Building a Facebook Application: Part 1

3 min read

A simple Facebook application

Well, with the Facebook side of things set up, it’s now over to your server to build the application itself. The server could of course be:

  • Your web host’s server – This must support PHP, and it may be worthwhile for you to check if you have any bandwidth limits.
  • Your own server – Obviously, you’ll need Apache and PHP (and you’ll also need a fixed IP address).

Getting the server ready for action

Once you have selected your server, you’ll need to create a directory in which you’ll build your application, for example:

mkdir -p /www/htdocs/f8/penguin_pi
cd /www/htdocs/f8/penguin_pi

If you haven’t already done so, then this is the time to download and uncompress the Facebook Platform libraries:

tar -xvzf facebook-platform.tar.gz

We’re not actually going to use all of the files in the library, so you can copy the ones that you’re going to use into your application directory:

cp facebook-platform/client/facebook.php
cp facebook-platform/client/facebookapi_

And once that’s done, you can delete the unwanted files:

rm -rf facebook-platform.tar.gz facebook-platform

Now, you’re ready to start building your application.

Creating your first Facebook application

Well, you’re nearly ready to start building your application. First, you’ll need to create a file (let’s call it appinclude. php) that initiates the application.

The application initiation code

We’ve got some code that needs to be executed every time our application is accessed, and that code is:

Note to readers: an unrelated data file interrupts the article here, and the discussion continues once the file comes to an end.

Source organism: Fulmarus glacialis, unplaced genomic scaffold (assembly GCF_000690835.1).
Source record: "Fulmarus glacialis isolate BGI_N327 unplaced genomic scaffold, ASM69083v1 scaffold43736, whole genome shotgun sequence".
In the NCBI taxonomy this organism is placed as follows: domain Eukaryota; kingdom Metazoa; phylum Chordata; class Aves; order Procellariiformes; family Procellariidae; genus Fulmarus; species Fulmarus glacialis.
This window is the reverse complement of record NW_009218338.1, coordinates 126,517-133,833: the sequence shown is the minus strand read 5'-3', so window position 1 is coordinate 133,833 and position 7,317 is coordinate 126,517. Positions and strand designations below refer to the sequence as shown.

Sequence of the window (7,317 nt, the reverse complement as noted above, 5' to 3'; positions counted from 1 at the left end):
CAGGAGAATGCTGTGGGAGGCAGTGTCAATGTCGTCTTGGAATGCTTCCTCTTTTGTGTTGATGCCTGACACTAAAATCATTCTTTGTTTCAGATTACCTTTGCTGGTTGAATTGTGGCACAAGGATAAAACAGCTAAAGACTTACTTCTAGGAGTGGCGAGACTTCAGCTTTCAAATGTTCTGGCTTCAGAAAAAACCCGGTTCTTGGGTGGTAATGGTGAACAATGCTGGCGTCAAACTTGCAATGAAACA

require_once 'facebook.php'; #Load the Facebook API
$appapikey = '322d68147c78d2621079317b778cfe10';
#Your API Key
$appsecret = '0a53919566eeb272d7b96a76369ed90c';
#Your Secret
$facebook = new Facebook($appapikey, $appsecret);
#A Facebook object
$user = $facebook->require_login(); #get the current user
$appcallbackurl = '';
#callback Url
#Catch an invalid session_key
try {
if (!$facebook->api_client->users_isAppAdded()) {
} catch (Exception $ex) {
#If invalid then redirect to a login prompt
$facebook->set_user(null, null);

You’ll notice that the code must include your API Key and your secret (they were created when you set up your application in Facebook). The PHP file also handles any invalid sessions.

Now, you’re ready to start building your application, and your code must be written into a file named index.php.

The application code

Our application code needs to call the initiation file, and then we can do whatever we want:

require_once 'appinclude.php'; #Your application 
initiation file
echo "

Hi $user, ";
echo "welcome to Pygoscelis P. Ellsworthy's
Suspect Tracker


Of course, now that you’ve written the code for the application, you’ll want to see what it looks like.

Viewing the new application

Start by typing your Canvas Page URL into a browser (you’ll need to type in your own, but in the case of Pygoscelis P. Ellesworthy’s Suspect Tracker, this would be

Building a Facebook Application: Part 1

You can then add the application just as you would add any other application:

Building a Facebook Application: Part 1

And at last, you can view your new application:

Building a Facebook Application: Part 1

It is worth noting, however, that you won’t yet be able to view your application on your profile. For the time being, you can only access the application by typing in your Canvas Page URL. That being said, your profile will register the fact that you’ve added your application:

Building a Facebook Application: Part 1

That’s the obligatory “Hello World” done. Let’s look at how to further develop the application.

Share this post


Is Golang truly community driven and does it really matter?

Golang also called Go is a statically typed, compiled programming language designed at Google. Golang is going from strength to strength, as more engineers...

PostgreSQL 12 Beta 1 released